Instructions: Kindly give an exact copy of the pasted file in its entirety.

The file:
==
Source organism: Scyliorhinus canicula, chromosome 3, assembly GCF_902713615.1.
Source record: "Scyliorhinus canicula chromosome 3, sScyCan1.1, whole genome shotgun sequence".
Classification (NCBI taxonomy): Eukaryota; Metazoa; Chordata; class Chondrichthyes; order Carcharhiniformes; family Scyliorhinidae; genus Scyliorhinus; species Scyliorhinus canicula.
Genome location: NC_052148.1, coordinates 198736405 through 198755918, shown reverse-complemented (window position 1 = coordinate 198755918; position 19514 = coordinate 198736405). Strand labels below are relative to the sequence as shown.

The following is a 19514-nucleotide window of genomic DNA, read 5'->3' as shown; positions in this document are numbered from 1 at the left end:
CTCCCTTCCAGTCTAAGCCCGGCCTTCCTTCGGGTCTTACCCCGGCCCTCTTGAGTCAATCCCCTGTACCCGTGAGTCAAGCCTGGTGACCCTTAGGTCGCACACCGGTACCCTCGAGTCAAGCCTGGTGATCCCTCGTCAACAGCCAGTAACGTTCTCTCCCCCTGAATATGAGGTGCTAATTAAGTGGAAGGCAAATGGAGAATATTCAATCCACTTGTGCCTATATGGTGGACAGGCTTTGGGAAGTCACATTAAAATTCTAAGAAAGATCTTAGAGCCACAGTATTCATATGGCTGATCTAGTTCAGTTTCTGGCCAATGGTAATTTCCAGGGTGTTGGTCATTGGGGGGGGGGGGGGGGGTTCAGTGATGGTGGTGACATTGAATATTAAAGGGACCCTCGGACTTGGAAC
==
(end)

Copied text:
Source organism: Scyliorhinus canicula, chromosome 3, assembly GCF_902713615.1.
Source record: "Scyliorhinus canicula chromosome 3, sScyCan1.1, whole genome shotgun sequence".
Classification (NCBI taxonomy): Eukaryota; Metazoa; Chordata; class Chondrichthyes; order Carcharhiniformes; family Scyliorhinidae; genus Scyliorhinus; species Scyliorhinus canicula.
Genome location: NC_052148.1, coordinates 198736405 through 198755918, shown reverse-complemented (window position 1 = coordinate 198755918; position 19514 = coordinate 198736405). Strand labels below are relative to the sequence as shown.

The following is a 19514-nucleotide window of genomic DNA, read 5'->3' as shown; positions in this document are numbered from 1 at the left end:
CTCCCTTCCAGTCTAAGCCCGGCCTTCCTTCGGGTCTTACCCCGGCCCTCTTGAGTCAATCCCCTGTACCCGTGAGTCAAGCCTGGTGACCCTTAGGTCGCACACCGGTACCCTCGAGTCAAGCCTGGTGATCCCTCGTCAACAGCCAGTAACGTTCTCTCCCCCTGAATATGAGGTGCTAATTAAGTGGAAGGCAAATGGAGAATATTCAATCCACTTGTGCCTATATGGTGGACAGGCTTTGGGAAGTCACATTAAAATTCTAAGAAAGATCTTAGAGCCACAGTATTCATATGGCTGATCTAGTTCAGTTTCTGGCCAATGGTAATTTCCAGGGTGTTGGTCATTGGGGGGGGGGGGGGGGGTTCAGTGATGGTGGTGACATTGAATATTAAAGGGACCCTCGGACTTGGAAC